The History of the Oyster
A shining example of Rolex’s innovation in the world of watchmaking is the introduction of the first waterproof and dustproof case, the Oyster, in 1926. Just one year later, Rolex proved its case to be waterproof on the wrist of English swimmer Mercedes Gleitze, who wore it while swimming across the English Channel—the swim took over 10 hours and the watch worked perfectly throughout.
The specially-designed Oyster case was fitted with an innovative system featuring a screw-down bezel, screw-down case back and screw-down winding crown. In those days, the bezel was fluted, allowing it to be screwed onto the middle case with a special Rolex-invented tool, and this fluting distinguished Rolex watches in the marketplace. Today, Oyster bezels are no longer screwed onto the case, but several models still have the distinctive fluting.
The promotion with swimmer Mercedes Gleitze mentioned above launched the Testimonee concept, and Rolex has been working with exceptional individuals ever since to link their excellence with that of the Rolex watches they wear.
Today’s Testimonees include Roger Federer, Jordan Spieth, Sir Jackie Stewart, Placido Domingo, Lindsey Vonn, Tom Kristensen and more.
Rolex and the rest of us are celebrating the 90th anniversary of the Oyster case this year—an innovation that continues to have impact today.
Continued Movement Developments
Rolex has been continually working to refine its movements, and over the last three years, the brand has introduced two new movements that have pushed the envelope of utility, performance and power reserve.
In 2014, Rolex unveiled the new caliber 2236, featuring the in-house Syloxi silicon hairspring, specifically designed for a new generation of women’s timepieces, due to its smaller size. The new hairspring is paramagnetic, impervious to temperature variations and highly shock-resistant.
In 2015, the caliber 3255 was introduced. Designed to redefine the Superlative Chronometer label Rolex introduced in the late 1950s, this model heralded the new Superlative Chronometer test that Rolex introduced on top of the COSC certification. This movement set new standards for precision (two times more precise than COSC), power reserve (70 hours), reliability, resistance to shocks and magnetism, as well as ease and convenience in adjustment. A total of 14 patents cover all the breakthroughs included in this revolutionary movement.
The 3255 includes the new Chronergy escapement that increases the efficiency of the tried and tested Swiss lever escapement. Rolex’s Chronergy escapement increases its efficiency by 15%, resulting in greater power reserve, and, due to its construction in nickel-phosphorous, the movement is completely impervious to magnetism.
The 3235 movement was introduced this year, and it incorporates all of the developments from the 3255—like the Chronergy escapement—while also including the faster and more efficient self-winding system, easier to sense positions on the winding stem, unrestricted calendar correction and precise time setting. This movement also undergoes the new Superlative Chronometer Certification, introduced with the 3255.
Watches for Professionals
Rolex has always been keen to put its watches to the test in the most extreme circumstances. What started in 1927 with that swimmer in the English Channel has continued with explorers, racecar drivers, divers and oceanographers, pilots, scientists and more.
Rolex watches have been in more places around the globe than any others, from the summit of Mount Everest to the depths of the Mariana Trench. Rolex prides itself on developing watches that are meant to be used, whether it’s in the cold of the Arctic Circle or the heat and humidity of the Amazon Rain Forest, or just on the neighborhood golf course.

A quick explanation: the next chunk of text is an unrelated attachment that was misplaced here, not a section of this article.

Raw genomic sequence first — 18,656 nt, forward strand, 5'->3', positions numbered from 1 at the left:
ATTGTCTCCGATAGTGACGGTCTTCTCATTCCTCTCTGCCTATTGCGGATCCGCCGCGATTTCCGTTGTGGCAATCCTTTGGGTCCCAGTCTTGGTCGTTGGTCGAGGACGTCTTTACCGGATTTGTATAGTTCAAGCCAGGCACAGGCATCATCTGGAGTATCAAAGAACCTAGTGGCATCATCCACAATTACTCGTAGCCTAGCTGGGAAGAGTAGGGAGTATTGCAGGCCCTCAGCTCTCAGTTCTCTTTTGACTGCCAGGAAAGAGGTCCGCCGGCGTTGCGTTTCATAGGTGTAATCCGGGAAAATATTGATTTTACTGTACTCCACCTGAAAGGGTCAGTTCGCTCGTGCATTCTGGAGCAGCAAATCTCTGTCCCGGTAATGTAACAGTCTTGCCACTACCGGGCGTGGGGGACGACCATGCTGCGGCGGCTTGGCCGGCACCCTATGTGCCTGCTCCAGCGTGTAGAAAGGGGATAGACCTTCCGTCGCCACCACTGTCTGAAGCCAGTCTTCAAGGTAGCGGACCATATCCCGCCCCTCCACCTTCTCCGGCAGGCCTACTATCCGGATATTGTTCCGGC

In fact, many professionals on overseas missions insist of wearing a Rolex, knowing that it has value all over the world. I once interviewed Olivier Gruner, a former French Commando Marine, the European version of the Navy SEALs, and he told me this about Rolex: “In Special Ops, it’s important to have something to barter with if you are in trouble. What I like about Rolex is that it can be used as currency anywhere in the world, because everyone knows Rolex. I still wear one today and it may one day save my life.”
Rolex and Sport
Since that swimmer put her toe into the English Channel so many years ago, Rolex has dominated the sports world, working with the best of the best, from Roger Federer to Jordan Spieth and Lindsey Vonn, as well as with the key motoring, golf, sailing and equestrian events. The events in which Rolex is a sponsor are a hit list of the most important in each universe: The Championships, Wimbledon in tennis, The Masters Tournament in golf, Formula 1 motor racing and the Rolex 24 At Daytona® endurance race, and many more. “Rolex’s involvement has been very important and the Rolex Daytona watch has an illustrious history in the motor sport world,” says legendary driver and Rolex Testimonee Tom Kristensen. “It is the ultimate watch for the ultimate motor sport drivers and events. This is the case at Le Mans, which is my favorite and the most magical race, but also in Formula One, the World Endurance Championship and the Rolex 24 at Daytona. Then there are the heritage events, such as Goodwood Revival and Monterey Classic Car Week, where Rolex shows an extra spirit. These different events enable the brand to have a special presence worldwide. Rolex inspires the young fan very early on—they watch and dream of racing. They already have an eye on which watch they want to commemorate their biggest achievements with one day. There is also the older generation, including myself, who enjoy the history and heritage of our sport at these events, where older cars from former times are driven, launched or enjoyed.
“As part of the Rolex family, you really understand the values of understated perfection and elegance; it’s the Rolex way, driven by a passion for innovation and excellence,” Kristensen continues. “There’s a great subtlety and unique identity to the brand. The first watch I bought was a Rolex Daytona, in 2000. I got it engraved with my victory in Le Mans that year. My favorite watch is the Rolex Daytona watch I’m wearing today. It is engraved with the legend ‘Nine-Time Winner.’ The watch is unique and reflects an understated elegance, so it is a huge honor to wear it. The Rolex Daytona represents the qualities that drivers strive for—to be accurate, consistent and durable— values which I aspired to when I was racing.”